It’s hard to believe and even harder to watch, but Brian de Palma is back with a parody of his Hitchcockian obsessions, which might have been promoted as sexy but, truth is, it’s almost unbearable kitschy!
Either Brian de Palma has gone completely dotty or, in an effort to deconstruct the elements that once permeated his oeuvre and his age-old Hitchcockian obsessions, he simply forgot how to make movies!
There’s no other explanation why “Passion” is just as cheesy as its title, and looks like a de Palma spoof rather than a movie made by de Palma himself. As for passion, it seems to have been lost in translation!
For anyone who happened to see “Love Crime” by Alain Corneau, the film “Passion” was based on, the idea that de Palma would try his hand at a game of power, seduction, perversion and criminal tendencies, featuring two female high-flyers (originally Kristin Scott Thomas and Ludivine Sagnier and now Rachel McAdams and Noomi Rapace) in the corporate business world seemed exiting – to say the least!
Unfortunately it’s not. In fact, de Palma does everything in his power to strip his remake film of all the elements that would normally provide the once visionary director of “Dressed to Kill” and “Body Double” with enough ammunition to elevate this cheesy thriller into a real tour de force on female sexually and victim/victimizer role reversal between.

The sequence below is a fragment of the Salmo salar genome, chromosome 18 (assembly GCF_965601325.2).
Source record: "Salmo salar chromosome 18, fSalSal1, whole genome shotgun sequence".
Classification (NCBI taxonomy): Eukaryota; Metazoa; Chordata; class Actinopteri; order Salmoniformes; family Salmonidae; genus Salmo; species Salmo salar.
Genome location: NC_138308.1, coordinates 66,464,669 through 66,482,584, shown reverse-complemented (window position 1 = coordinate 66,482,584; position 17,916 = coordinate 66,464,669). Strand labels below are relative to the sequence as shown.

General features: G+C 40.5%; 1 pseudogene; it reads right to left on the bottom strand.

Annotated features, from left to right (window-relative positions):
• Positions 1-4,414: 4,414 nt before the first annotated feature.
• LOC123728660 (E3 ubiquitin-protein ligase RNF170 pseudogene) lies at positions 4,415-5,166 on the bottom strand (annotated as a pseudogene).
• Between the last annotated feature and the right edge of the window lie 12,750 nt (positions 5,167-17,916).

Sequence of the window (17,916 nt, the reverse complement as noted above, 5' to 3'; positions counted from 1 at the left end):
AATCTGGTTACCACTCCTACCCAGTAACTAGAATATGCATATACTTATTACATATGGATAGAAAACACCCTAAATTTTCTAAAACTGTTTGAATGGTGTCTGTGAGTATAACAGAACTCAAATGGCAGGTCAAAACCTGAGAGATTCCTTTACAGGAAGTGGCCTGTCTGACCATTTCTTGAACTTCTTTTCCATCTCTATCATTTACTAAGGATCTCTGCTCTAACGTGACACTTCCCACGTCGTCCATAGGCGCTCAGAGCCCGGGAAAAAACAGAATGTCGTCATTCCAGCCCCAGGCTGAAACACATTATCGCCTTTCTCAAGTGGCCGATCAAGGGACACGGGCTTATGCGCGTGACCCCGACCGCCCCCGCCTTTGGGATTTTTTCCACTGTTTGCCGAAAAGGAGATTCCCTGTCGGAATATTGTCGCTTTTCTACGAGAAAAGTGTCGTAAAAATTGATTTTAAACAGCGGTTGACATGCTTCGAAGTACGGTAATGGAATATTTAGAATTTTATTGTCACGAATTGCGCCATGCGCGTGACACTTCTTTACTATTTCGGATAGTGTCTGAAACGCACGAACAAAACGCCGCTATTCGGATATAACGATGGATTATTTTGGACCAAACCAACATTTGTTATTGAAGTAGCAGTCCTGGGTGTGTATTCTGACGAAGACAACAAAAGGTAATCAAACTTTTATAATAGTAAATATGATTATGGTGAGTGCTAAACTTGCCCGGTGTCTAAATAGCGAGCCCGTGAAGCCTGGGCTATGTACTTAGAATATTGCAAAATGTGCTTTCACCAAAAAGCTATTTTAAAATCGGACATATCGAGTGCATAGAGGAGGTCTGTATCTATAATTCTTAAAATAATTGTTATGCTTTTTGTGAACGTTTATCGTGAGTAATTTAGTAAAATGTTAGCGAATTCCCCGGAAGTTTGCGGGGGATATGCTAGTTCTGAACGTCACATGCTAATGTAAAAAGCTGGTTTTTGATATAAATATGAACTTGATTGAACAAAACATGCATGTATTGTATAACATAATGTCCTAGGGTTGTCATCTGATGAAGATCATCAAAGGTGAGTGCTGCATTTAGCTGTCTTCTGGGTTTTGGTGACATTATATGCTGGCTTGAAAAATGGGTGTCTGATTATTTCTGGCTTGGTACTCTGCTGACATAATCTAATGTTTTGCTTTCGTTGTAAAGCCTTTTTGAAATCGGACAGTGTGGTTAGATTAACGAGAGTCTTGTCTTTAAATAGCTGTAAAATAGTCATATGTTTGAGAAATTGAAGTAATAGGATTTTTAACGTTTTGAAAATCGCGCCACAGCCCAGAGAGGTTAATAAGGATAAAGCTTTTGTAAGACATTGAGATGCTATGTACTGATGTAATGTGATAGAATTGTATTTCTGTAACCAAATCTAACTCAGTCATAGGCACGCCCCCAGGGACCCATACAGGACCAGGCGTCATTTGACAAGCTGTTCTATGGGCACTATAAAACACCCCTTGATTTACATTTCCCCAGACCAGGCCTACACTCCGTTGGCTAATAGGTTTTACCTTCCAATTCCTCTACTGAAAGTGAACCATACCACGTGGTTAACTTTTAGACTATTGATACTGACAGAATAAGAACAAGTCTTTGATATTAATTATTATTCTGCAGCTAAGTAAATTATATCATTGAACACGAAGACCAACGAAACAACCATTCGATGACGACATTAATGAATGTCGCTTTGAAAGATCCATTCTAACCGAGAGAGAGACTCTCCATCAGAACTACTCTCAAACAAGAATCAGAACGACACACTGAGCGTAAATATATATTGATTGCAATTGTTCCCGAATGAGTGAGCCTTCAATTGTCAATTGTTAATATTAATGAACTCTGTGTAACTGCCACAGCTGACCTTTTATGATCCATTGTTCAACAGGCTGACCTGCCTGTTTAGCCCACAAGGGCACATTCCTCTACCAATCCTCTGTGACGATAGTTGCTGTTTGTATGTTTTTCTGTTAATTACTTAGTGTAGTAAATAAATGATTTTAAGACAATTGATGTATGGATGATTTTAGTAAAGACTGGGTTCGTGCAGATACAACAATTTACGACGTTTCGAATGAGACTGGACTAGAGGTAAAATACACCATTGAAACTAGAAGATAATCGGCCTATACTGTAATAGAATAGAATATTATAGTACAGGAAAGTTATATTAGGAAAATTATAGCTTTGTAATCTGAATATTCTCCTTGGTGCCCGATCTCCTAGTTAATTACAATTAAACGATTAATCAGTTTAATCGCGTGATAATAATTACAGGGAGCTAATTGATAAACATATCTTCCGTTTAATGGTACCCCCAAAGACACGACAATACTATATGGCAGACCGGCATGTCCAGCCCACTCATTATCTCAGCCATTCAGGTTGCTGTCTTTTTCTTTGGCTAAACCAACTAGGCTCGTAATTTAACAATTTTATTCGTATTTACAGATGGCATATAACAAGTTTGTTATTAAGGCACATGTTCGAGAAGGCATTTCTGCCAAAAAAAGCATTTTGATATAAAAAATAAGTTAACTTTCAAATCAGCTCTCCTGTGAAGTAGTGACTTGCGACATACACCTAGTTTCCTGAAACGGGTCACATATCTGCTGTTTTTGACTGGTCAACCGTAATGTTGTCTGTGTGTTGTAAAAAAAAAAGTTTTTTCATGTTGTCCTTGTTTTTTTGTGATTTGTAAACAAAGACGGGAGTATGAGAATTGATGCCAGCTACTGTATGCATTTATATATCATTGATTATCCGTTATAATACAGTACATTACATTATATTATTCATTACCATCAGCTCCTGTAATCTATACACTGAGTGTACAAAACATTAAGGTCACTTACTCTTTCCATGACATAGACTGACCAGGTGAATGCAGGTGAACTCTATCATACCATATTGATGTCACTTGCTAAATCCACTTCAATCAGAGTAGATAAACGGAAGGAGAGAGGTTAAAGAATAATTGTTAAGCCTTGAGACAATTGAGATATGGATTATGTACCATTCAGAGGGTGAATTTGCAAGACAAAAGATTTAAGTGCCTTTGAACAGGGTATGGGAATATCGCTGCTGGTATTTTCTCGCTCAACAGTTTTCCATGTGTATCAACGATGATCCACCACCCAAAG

But maybe the real problem is a lot simpler than that.
His two leading ladies are called upon to interpret what is probably the most demanding part in their relatively brief careers, and fall spectacularly short. Rachel McAdams is less than convincing in the role of a psychotic bitch who takes advantage of everyone and everything in her wake just to validate herself, while Noomi Rapache is just too dry to be a cut-throat opportunist or even the victim of a merciless scheme, contrary to the delightful pairing of Kristin Scott Thomas and Ludivine Sagnier – a brilliant piece of casting if the original film.
No matter how much they try to inhabit their characters (and believe me, the effort is painfully obvious), Brian de Palma insists on filming them as if they were members of the opposite sex, stripping them of every trace of femininity, which is supposed to be the base of their relationship, and leaving at a loss what to do without a single scene that really justifies their actions.
Add to that the fact that de Palma gives into the temptation of plot twists, cheap sentiment and an onslaught of elementary split-screens and flashbacks at every turn, while at the same time indulging in his usual Hitchcockian references (from an ash-blone Rachel McAdams all the way to surprise finale) now reduced to kitschy gimmicks, and it’s plain to see why “Passion” is such a dreadful misfire.
Worse than that, it’s a mock-sensual euro-pudding, which uses its international origins (“Love Crime” was a Franco-German production) to justify an endless string of cigarettes, while hinting at unspoken desires with a few pecks on the lips that make the promotional still of MacAdams and Rapache leaning in for a kiss look like a lesbian extravaganza.
But most importantly, “Passion” is proof that de Palma stopped making decent films sometime in 1993 (see “Carlito’s Way”) making Corneau’s mediocre cheese-fest look like masterpiece. And if that’s not ironic then I don’t know what is!